Euro zone wages rose in the first quarter of the year at the highest pace ever recorded since data is collected, data from the European Union's statistics office showed today. 

The increase is a positive signal for the European Central Bank's plans to drive inflation up but has so far not translated into higher prices in the 19-country euro zone. 

Eurostat said wages and salaries rose 2.5% in the first three months of the year compared to the same quarter of the previous year, posting the highest increase since 2010, when it started gathering data. 

Salaries' increased 2.3% in both the previous two quarters. 

Wages rose more than overall labour costs which in the first quarter increased by 2.4%, Eurostat said.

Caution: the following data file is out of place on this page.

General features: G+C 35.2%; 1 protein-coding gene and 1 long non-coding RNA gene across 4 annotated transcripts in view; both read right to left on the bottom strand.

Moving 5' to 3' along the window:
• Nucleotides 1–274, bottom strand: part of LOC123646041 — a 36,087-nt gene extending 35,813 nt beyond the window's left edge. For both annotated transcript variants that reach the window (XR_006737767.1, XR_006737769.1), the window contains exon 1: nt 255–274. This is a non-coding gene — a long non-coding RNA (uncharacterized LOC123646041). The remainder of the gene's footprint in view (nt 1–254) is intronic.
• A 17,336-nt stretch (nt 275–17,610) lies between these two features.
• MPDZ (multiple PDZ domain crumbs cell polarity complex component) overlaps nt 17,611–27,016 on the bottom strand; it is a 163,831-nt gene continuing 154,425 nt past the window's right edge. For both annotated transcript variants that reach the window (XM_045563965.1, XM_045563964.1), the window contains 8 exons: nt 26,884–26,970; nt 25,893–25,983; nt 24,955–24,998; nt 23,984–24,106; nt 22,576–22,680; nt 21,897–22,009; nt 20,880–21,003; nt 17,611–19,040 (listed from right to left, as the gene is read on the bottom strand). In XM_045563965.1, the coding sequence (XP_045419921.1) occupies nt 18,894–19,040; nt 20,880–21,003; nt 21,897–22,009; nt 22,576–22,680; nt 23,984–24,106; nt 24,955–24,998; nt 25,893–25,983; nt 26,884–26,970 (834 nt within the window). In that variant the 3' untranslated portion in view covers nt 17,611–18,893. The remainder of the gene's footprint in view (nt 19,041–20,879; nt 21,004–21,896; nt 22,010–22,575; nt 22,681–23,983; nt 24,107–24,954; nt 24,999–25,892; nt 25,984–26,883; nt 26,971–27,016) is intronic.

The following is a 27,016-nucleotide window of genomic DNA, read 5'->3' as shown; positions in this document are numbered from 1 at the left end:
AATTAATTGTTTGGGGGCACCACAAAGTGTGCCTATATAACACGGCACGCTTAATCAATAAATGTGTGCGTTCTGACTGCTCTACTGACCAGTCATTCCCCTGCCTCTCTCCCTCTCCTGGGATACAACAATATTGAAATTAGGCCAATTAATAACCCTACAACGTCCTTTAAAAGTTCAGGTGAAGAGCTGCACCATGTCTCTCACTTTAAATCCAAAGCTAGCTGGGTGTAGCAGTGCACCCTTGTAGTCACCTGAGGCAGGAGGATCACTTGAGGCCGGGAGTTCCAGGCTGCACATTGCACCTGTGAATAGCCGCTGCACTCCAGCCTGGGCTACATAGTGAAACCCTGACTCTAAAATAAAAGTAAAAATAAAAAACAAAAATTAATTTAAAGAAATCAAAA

The non-wage component of labour costs went up by 2.2%, offsetting the increase in wage costs. 

Although wages are rising and employment is at a record high, consumer prices have repeatedly disappointed and underlying inflation remains weak, baffling policymakers and putting in doubt the central bank's ability to control prices. 

In the three-month period when wages reached their record growth, euro zone inflation was up by a maximum of 1.5% in February.

It posted a 1.4% increase in January and March, still far from the ECB's target of a rate close but below 2%. 

In May inflation slowed to 1.2%, the latest Eurostat figures show.